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88
Dominating Sets in Planar Graphs: BranchWidth and Exponential Speedup
, 2002
"... Graph minors theory, developed by Robertson & Seymour, provides a list of powerful theoretical results and tools. However, the wide spread opinion in Graph Algorithms community about this theory is that it is mainly of theoretical importance. ..."
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Cited by 67 (12 self)
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Graph minors theory, developed by Robertson & Seymour, provides a list of powerful theoretical results and tools. However, the wide spread opinion in Graph Algorithms community about this theory is that it is mainly of theoretical importance.
Algorithmic Graph Minor Theory: Decomposition, Approximation, and Coloring
 In 46th Annual IEEE Symposium on Foundations of Computer Science
, 2005
"... At the core of the seminal Graph Minor Theory of Robertson and Seymour is a powerful structural theorem capturing the structure of graphs excluding a fixed minor. This result is used throughout graph theory and graph algorithms, but is existential. We develop a polynomialtime algorithm using topolog ..."
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Cited by 43 (12 self)
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At the core of the seminal Graph Minor Theory of Robertson and Seymour is a powerful structural theorem capturing the structure of graphs excluding a fixed minor. This result is used throughout graph theory and graph algorithms, but is existential. We develop a polynomialtime algorithm using topological graph theory to decompose a graph into the structure guaranteed by the theorem: a cliquesum of pieces almostembeddable into boundedgenus surfaces. This result has many applications. In particular, we show applications to developing many approximation algorithms, including a 2approximation to graph coloring, constantfactor approximations to treewidth and the largest grid minor, combinatorial polylogarithmicapproximation to halfintegral multicommodity flow, subexponential fixedparameter algorithms, and PTASs for many minimization and maximization problems, on graphs excluding a fixed minor. 1.
Bidimensionality: New Connections between FPT Algorithms and PTASs
"... We demonstrate a new connection between fixedparameter tractability and approximation algorithms for combinatorial optimization problems on planar graphs and their generalizations. Specifically, we extend the theory of socalled “bidimensional” problems to show that essentially all such problems ha ..."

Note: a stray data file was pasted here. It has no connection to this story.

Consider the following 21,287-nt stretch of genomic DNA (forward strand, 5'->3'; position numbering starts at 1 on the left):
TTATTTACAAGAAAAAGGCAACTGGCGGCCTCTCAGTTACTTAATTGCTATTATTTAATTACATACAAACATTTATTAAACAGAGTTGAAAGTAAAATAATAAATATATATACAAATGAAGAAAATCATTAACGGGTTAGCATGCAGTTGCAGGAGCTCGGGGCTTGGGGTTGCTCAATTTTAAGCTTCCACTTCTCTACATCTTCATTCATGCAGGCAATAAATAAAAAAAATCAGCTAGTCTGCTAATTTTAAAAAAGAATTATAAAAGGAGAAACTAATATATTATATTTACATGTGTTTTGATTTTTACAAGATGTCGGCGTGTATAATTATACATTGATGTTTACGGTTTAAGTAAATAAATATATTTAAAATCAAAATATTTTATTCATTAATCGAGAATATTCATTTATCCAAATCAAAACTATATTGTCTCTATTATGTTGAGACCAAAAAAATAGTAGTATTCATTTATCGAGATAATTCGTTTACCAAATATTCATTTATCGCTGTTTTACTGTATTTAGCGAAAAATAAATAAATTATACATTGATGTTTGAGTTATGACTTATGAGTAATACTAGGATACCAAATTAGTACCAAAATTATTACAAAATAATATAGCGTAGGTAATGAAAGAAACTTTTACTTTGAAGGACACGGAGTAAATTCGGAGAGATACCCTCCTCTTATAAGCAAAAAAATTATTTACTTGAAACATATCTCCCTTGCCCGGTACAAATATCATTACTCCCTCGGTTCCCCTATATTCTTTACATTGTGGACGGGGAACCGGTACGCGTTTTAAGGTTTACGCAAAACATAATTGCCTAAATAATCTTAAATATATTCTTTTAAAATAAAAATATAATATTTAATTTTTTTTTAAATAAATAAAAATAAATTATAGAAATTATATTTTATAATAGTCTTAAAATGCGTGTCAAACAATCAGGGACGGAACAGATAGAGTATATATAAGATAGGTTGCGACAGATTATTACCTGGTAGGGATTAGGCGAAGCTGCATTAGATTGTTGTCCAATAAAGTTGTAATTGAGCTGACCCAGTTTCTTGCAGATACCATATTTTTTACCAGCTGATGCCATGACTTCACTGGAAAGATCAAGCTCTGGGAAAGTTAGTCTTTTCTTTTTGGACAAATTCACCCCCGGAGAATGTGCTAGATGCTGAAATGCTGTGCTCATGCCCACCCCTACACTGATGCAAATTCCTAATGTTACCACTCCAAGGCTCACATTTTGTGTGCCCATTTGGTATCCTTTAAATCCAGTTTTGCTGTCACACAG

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Cited by 37 (5 self)
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We demonstrate a new connection between fixedparameter tractability and approximation algorithms for combinatorial optimization problems on planar graphs and their generalizations. Specifically, we extend the theory of socalled “bidimensional” problems to show that essentially all such problems have both subexponential fixedparameter algorithms and PTASs. Bidimensional problems include e.g. feedback vertex set, vertex cover, minimum maximal matching, face cover, a series of vertexremoval problems, dominating set, edge dominating set, rdominating set, diameter, connected dominating set, connected edge dominating set, and connected rdominating set. We obtain PTASs for all of these problems in planar graphs and certain generalizations; of particular interest are our results for the two wellknown problems of connected dominating set and general feedback vertex set for planar graphs and their generalizations, for which PTASs were not known to exist. Our techniques generalize and in some sense unify the two main previous approaches for designing PTASs in planar graphs, namely, the LiptonTarjan separator approach [FOCS’77] and the Baker layerwise decomposition approach [FOCS’83]. In particular, we replace the notion of separators with a more powerful tool from the bidimensionality theory, enabling the first approach to apply to a much broader class of minimization problems than previously possible; and through the use of a structural backbone and thickening of layers we demonstrate how the second approach can be applied to problems with a “nonlocal” structure.